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When the paint was dry, I wet-sanded the entire stem to 2000 grit, smoothing out the sanding scratches and other marks and bringing up the shine on the Vulcanite. The smoother the stem became, the more the splice faded into the background.

Finally, I reassembled stem and stummel and took the finished pipe to the buffer for a good run on both the Red Tripoli and White Diamond wheels, followed by several light coats of Carnauba wax to shine and protect the restored pipe.

While not cosmetically perfect (the splice line is still visible on close inspection), this World War II-era Barling 1372 is once again whole and functional. The repaired stem, reinforced by the brass tubing in the airway, should hold up just fine under regular use, and, if so inclined, the pipe’s next steward may hide the splice entirely under a rubber Softee bit.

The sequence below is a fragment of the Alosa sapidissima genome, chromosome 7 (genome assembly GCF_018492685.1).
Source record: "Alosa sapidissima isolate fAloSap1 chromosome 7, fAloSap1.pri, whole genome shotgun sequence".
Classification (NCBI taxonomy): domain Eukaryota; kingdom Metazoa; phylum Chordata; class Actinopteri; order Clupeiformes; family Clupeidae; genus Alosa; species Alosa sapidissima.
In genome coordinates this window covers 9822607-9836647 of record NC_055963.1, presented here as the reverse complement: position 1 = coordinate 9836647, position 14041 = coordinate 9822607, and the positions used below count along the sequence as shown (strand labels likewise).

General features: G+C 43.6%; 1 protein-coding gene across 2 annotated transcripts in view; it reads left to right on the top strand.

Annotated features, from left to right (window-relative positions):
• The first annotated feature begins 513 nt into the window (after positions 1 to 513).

I think this cased set, mismatched though it is, would make a fine addition to any pipe collection and rotation. I’m tempted to keep it for myself, but if you’re interested in acquiring this pair of Saddle Billiards, please contact me.

I learned quite a lot through this stem splicing exercise. It’s not a repair I have tackled before, and to be honest, it will not become common practice for me as it is a LOT easier to simply fit a new stem. I believe this situation, however, warranted the extra effort in order to preserve the irreplaceable stem stamps.

I hope you enjoyed following along on this estate restoration. Thanks for joining me.

Until next time, Happy Piping!

Here’s the finished pipe.

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And here are a few shots of both restored pipes and the Barling case in which I found them. The Peterson Kapmeer is about 1/8″ too long for the case, but the lid will close with a bit of persuasion.